GOSHEN — An Indiana House Bill that if passed would remove the ability of local citizens to determine the conditions under which wind and solar energy projects are allowed in their communities got the cold shoulder from members of the Elkhart County Board of Commissioners on Monday.

At their meeting, board members passed a resolution expressing opposition to HB 1381: Commercial wind and solar standards and siting, which is currently pending in the Indiana General Assembly. The bill is authored by Republican Rep. Ed Soliday of Valparaiso.

In Indiana, a policy known as “home rule” grants Indiana counties, cites and towns “all the powers that they need for the effective operation of government as to local affairs,” according to Indiana Code 36-1-3-2.

Under home rule, if a company wants to build wind turbines in an Indiana county, for example, they first have to get permission from the county’s board of commissioners.

But according to Suzie Weirick, president of the Elkhart County Board of Commissioners, HB 1381 would essentially eliminate home rule when it comes to solar and wind farm installations, allowing such projects to be permitted regardless of what county commissioners and their constituents say.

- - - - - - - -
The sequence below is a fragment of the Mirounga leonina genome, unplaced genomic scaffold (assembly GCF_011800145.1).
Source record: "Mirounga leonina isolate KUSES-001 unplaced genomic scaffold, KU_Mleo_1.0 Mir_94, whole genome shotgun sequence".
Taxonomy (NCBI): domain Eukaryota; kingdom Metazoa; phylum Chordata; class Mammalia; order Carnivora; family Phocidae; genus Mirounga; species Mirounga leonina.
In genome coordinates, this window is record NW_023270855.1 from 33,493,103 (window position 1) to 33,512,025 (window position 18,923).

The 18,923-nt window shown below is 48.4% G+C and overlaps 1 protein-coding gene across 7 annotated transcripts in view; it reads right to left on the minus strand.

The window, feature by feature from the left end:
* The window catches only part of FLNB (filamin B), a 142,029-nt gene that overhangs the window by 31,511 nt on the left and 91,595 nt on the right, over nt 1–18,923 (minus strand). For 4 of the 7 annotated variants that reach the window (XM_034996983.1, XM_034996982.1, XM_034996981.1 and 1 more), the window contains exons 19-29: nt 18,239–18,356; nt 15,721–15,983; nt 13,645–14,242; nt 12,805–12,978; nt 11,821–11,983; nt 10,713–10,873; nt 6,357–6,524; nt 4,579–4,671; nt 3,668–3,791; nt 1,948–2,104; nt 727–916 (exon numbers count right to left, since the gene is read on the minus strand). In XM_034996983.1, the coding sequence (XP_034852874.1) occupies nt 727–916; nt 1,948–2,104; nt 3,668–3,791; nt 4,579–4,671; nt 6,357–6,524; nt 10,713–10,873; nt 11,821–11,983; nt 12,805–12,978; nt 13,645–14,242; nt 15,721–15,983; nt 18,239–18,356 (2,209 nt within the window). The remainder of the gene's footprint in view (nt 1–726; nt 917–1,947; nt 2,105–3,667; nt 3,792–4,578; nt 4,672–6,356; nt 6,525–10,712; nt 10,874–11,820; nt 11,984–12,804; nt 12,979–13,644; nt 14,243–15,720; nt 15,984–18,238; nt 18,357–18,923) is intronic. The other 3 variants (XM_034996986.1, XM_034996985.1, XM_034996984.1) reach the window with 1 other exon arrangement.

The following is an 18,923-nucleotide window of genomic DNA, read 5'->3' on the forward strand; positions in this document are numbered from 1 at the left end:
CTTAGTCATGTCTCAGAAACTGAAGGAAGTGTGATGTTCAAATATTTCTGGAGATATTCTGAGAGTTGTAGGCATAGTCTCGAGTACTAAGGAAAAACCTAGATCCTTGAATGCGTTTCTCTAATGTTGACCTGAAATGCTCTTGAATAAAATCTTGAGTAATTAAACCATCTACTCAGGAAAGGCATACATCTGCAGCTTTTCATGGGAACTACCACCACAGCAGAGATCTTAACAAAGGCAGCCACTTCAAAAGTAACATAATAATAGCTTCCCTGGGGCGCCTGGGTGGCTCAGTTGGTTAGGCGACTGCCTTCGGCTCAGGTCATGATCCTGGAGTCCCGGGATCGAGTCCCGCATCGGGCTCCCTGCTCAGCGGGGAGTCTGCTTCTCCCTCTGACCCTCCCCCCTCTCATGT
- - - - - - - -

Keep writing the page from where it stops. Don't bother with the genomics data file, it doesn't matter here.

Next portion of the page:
“House Bill 1381 mandates standard solar and wind farm installation requirements, eliminating local residents’ input regarding those installations,” Weirick said of the bill. “Local communities’ rights, down to the individual landowner, should always have a say in what is built and operated in and around their property. Today’s unanimous resolution to support these important rights reflects the Elkhart County Commissioners’ desire to protect individual property rights. It’s important to allow residents to participate in the decisions to install these large facilities in their communities.”

According to Weirick, there are currently no pending wind farm proposals in Elkhart County.

“We have had more discussions with the solar side of alternative power, and those are definitely where we involve the local community and make sure that the property owners have their say, for or against,” Weirick said during a phone call Tuesday afternoon. “With the wind side, we have not in Elkhart County had a lot of conversations, because there have just not been a lot of requests, and Elkhart County supposedly may not be conducive to that type of situation.”
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